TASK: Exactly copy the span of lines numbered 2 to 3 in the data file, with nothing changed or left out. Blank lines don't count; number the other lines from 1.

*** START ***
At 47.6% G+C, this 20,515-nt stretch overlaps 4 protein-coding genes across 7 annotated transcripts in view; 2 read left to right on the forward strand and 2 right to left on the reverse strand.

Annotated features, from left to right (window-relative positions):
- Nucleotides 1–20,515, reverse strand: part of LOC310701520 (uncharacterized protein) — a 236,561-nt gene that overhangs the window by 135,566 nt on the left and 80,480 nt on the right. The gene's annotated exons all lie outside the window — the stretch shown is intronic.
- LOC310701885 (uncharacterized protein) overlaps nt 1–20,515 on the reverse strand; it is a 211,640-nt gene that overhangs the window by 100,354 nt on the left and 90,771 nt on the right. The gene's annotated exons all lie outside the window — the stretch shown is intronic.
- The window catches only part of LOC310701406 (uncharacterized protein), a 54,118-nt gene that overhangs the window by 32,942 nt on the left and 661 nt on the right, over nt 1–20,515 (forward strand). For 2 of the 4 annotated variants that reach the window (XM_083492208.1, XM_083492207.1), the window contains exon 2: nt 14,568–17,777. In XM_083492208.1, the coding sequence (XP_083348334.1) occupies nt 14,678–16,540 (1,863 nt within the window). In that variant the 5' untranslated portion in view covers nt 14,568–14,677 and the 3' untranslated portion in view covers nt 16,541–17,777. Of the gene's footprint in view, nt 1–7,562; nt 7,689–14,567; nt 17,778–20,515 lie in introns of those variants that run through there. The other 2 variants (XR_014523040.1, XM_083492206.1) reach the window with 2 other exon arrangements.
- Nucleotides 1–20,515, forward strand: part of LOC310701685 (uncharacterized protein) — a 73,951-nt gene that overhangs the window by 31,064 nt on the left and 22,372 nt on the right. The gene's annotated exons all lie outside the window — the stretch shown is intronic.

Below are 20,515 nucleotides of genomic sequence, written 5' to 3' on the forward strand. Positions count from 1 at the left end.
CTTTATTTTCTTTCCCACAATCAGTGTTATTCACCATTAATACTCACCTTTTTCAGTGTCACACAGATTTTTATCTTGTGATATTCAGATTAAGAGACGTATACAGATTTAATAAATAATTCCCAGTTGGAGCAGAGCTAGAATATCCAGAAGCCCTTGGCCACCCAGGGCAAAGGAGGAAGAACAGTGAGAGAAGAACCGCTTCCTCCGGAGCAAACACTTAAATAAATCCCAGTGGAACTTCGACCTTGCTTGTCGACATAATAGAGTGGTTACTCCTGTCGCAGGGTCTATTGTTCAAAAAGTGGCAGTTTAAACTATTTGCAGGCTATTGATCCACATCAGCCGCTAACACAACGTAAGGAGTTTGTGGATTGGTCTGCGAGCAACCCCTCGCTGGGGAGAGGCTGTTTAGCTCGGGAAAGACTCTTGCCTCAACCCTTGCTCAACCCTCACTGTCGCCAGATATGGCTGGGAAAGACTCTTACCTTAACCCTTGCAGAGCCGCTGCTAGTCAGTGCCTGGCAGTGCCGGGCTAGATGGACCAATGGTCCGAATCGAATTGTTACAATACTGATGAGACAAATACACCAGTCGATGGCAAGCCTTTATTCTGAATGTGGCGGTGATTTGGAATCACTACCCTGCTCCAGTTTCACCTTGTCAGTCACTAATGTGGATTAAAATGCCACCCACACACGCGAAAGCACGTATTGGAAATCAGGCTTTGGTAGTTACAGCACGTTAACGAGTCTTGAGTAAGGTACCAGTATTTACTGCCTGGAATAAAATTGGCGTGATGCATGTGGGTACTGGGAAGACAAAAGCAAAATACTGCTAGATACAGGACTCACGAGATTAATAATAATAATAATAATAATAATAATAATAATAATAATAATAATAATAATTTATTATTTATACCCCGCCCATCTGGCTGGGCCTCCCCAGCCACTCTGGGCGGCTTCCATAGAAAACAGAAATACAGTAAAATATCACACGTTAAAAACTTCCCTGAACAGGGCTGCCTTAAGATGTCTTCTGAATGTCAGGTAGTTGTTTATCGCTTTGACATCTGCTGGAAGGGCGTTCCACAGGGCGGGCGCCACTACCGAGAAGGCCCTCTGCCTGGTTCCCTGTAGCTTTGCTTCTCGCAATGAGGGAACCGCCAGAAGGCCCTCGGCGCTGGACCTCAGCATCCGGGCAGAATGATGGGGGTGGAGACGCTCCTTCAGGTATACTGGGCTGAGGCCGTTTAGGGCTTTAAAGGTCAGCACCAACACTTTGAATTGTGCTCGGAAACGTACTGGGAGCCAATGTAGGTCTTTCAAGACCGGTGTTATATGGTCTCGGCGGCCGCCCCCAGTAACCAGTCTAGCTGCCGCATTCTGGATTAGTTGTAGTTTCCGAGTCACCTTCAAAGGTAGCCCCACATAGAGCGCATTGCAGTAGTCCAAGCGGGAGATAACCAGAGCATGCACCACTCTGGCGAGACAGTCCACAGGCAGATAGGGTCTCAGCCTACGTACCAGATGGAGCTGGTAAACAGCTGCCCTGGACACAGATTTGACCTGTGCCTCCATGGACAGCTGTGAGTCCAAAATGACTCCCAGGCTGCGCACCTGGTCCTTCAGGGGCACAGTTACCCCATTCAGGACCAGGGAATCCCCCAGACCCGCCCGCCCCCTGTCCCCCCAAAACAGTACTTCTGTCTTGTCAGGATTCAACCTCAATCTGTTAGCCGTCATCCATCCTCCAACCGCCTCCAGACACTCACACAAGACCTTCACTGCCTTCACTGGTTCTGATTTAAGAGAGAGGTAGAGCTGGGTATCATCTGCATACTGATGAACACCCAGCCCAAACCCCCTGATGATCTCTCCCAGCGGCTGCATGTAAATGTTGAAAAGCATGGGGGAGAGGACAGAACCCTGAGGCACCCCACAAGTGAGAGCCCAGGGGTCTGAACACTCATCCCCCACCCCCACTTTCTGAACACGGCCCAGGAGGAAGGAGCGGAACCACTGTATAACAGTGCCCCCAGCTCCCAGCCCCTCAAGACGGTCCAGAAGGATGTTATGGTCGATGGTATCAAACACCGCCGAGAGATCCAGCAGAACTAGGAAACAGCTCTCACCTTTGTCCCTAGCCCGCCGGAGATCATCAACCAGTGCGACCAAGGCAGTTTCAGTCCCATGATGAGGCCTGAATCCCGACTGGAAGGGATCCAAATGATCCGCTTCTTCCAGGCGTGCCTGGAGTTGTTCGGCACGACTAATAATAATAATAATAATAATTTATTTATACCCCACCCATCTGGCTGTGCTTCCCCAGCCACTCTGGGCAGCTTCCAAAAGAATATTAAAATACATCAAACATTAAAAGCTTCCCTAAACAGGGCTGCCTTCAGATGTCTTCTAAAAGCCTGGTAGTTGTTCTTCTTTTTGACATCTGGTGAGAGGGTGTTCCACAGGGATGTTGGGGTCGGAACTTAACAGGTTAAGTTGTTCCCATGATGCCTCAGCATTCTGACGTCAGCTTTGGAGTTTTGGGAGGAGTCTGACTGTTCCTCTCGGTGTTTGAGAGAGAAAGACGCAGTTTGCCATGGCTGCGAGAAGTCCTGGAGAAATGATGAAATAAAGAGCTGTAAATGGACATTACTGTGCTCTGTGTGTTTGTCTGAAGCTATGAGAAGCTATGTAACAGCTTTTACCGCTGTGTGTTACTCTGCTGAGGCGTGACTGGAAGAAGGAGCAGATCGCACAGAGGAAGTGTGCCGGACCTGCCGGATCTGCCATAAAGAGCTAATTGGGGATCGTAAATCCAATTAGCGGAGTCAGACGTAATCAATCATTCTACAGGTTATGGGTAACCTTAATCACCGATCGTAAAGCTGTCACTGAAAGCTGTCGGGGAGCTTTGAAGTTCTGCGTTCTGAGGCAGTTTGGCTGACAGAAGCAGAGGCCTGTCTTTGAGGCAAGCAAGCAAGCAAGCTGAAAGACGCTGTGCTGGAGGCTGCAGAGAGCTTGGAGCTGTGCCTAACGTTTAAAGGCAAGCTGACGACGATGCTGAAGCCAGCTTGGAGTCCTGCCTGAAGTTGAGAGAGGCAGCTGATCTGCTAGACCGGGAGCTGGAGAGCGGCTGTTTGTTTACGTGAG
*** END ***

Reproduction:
Annotated features, from left to right (window-relative positions):
- Nucleotides 1–20,515, reverse strand: part of LOC310701520 (uncharacterized protein) — a 236,561-nt gene that overhangs the window by 135,566 nt on the left and 80,480 nt on the right. The gene's annotated exons all lie outside the window — the stretch shown is intronic.